Cancer survivorship has been on my mind since writing a Stanford Medicine article on the topic. The (amazing) woman on whom my story focuses was in her late 30s and had two small children when she was diagnosed with lymphoma, and she has spent the last decade-plus living with the consequences of her disease and subsequent treatment. From her I learned of the great hurdles and challenges that can face survivors; pain, fatigue, depression, organ damage, sleep disruption, sexual dysfunction, cognitive disarray and financial struggles make up just a partial list of potential problems.
For people who are diagnosed at a younger age than the patient I featured, fertility is often also a real issue – and that’s something explored by a recent paper in the Journal of Cancer Survivorship. UC San Francisco researchers studied the fertility-related concerns of a small group of female cancer survivors between the ages of 18 and 34 and identified six main themes from their discussions. Among them, as outlined by Medical News Today:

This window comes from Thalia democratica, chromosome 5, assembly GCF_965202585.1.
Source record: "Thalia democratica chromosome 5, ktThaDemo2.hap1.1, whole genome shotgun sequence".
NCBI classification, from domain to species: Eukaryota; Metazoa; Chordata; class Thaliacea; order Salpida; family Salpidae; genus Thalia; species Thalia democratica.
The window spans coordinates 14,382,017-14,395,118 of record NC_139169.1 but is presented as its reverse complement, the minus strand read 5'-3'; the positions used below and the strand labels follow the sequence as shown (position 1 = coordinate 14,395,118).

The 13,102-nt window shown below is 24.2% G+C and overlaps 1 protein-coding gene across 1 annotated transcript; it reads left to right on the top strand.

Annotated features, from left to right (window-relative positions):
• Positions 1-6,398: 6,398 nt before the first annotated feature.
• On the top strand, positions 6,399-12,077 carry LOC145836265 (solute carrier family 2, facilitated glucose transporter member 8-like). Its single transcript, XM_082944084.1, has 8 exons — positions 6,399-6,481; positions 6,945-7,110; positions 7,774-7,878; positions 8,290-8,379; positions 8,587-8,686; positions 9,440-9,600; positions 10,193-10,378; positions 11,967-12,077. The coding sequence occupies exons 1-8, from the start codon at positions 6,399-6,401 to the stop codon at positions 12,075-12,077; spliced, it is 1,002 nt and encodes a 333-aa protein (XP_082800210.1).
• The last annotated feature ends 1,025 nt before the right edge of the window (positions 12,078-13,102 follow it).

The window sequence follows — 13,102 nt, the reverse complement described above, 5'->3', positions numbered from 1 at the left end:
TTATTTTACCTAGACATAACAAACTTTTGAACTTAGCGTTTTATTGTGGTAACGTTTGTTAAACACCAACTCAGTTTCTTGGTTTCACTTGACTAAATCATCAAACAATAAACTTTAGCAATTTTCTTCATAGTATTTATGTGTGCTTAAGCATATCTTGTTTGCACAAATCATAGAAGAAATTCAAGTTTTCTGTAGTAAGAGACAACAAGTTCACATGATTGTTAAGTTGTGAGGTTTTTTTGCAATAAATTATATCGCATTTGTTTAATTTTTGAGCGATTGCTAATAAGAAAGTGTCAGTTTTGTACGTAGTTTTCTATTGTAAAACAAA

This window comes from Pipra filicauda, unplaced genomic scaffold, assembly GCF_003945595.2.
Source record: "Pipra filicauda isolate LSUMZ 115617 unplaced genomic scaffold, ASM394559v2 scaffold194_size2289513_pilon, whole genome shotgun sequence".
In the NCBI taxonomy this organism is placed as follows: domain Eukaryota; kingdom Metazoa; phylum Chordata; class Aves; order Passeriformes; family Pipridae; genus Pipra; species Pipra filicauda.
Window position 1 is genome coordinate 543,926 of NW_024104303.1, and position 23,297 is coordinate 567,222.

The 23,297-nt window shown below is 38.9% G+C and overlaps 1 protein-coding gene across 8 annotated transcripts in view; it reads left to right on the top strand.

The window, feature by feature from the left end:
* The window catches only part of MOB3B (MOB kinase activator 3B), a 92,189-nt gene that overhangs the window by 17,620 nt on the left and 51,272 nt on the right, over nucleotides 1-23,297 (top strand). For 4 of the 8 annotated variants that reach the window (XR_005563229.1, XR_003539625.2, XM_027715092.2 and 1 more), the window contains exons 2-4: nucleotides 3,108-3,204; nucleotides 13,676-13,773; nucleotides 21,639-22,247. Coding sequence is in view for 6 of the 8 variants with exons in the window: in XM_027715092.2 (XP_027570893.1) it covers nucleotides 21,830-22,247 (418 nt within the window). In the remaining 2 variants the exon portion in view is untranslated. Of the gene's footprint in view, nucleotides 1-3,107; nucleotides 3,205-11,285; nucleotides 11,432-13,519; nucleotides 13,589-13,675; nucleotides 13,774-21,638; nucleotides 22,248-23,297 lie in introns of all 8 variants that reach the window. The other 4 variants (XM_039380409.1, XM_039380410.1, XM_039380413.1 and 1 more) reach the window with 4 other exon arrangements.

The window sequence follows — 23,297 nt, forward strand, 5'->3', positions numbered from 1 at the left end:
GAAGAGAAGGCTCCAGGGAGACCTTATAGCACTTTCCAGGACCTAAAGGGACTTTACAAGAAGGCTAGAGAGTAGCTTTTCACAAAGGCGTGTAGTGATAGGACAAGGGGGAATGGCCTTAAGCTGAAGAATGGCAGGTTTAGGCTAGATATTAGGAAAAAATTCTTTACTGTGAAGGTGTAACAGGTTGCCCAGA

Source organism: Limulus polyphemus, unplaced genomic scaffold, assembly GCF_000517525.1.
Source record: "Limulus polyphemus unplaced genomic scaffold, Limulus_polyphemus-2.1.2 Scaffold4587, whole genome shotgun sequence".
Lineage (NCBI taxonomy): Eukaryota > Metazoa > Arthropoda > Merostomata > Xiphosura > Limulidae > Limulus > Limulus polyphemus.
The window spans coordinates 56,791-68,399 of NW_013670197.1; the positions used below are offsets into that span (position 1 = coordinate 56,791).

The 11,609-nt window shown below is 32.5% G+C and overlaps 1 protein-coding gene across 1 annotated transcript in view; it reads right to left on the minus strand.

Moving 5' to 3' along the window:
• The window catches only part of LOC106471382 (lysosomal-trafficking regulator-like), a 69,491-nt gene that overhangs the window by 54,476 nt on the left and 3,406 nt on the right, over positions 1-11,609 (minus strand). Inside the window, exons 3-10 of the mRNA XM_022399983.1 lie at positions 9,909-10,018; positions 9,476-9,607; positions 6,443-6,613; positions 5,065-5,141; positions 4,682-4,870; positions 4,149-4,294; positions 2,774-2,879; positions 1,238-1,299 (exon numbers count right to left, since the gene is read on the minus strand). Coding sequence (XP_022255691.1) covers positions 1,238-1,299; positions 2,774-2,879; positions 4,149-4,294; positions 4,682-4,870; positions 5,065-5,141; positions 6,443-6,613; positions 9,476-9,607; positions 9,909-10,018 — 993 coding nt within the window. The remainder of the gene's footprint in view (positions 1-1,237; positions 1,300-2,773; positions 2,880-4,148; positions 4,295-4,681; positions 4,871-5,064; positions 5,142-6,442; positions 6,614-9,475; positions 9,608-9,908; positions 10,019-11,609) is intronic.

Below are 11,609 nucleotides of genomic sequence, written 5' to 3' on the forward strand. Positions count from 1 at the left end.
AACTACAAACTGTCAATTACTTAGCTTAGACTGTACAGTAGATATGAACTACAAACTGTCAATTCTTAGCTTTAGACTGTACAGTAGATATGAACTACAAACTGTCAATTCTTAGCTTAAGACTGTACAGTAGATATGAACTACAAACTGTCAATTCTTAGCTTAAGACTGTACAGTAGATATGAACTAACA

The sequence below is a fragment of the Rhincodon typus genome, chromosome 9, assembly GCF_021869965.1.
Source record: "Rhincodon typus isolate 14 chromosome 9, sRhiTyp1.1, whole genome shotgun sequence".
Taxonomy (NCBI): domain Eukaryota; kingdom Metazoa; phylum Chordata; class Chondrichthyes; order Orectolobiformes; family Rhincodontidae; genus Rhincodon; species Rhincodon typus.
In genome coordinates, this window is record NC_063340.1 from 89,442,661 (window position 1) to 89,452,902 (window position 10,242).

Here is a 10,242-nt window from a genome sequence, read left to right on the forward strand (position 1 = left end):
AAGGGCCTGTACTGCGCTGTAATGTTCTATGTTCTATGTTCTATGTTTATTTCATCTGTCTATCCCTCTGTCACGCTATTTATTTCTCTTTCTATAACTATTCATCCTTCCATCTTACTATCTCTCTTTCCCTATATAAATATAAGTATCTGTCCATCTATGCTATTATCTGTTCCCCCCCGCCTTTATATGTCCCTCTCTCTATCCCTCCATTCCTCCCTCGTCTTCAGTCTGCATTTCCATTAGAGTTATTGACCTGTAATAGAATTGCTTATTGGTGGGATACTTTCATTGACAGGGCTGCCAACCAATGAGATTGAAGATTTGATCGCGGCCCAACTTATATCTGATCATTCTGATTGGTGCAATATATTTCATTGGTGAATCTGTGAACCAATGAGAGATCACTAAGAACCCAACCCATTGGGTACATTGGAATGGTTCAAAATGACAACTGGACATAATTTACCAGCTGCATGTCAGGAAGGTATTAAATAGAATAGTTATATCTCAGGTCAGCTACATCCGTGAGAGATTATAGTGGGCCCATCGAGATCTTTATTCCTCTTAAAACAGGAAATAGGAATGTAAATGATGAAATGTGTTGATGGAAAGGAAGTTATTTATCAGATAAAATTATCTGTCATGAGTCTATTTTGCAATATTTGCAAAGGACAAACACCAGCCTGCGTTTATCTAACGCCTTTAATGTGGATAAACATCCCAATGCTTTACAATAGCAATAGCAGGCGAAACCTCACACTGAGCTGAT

- A hopeful but worried approach to fertility and parenthood: While participants expressed hope about having a family, many also felt anxious that they would be unable to have their own children.
- Frustration with lack of choice or control over fertility: Even though the young women acknowledged that a discussion about fertility at the time of diagnosis would have been overwhelming, they felt strongly that they (or their parents) should have been told about both the impact of treatment on their fertility, and the options available before treatment to preserve fertility e.g. freezing eggs.
- Young survivors want information about their fertility: Several women reported with regret that their doctors had not talked to them about fertility and they felt that a young woman was old enough to have this discussion anytime after puberty.
The researchers concluded, as others also have, that there’s a need for medical professionals to provide young female survivors with information on their options and to offer help in “navigating both emotional and practical issues that arise when considering fertility and future parenthood.” I hope clinicians hear the message: I know from researching and telling my cancer patient’s story that survivors could truly benefit from additional support.
Previously: Unique challenges face young women with breast cancer, A need to provide infertility counseling to cancer patients, Programs help cancer patients at risk of losing their fertility
Photo by quinn.anya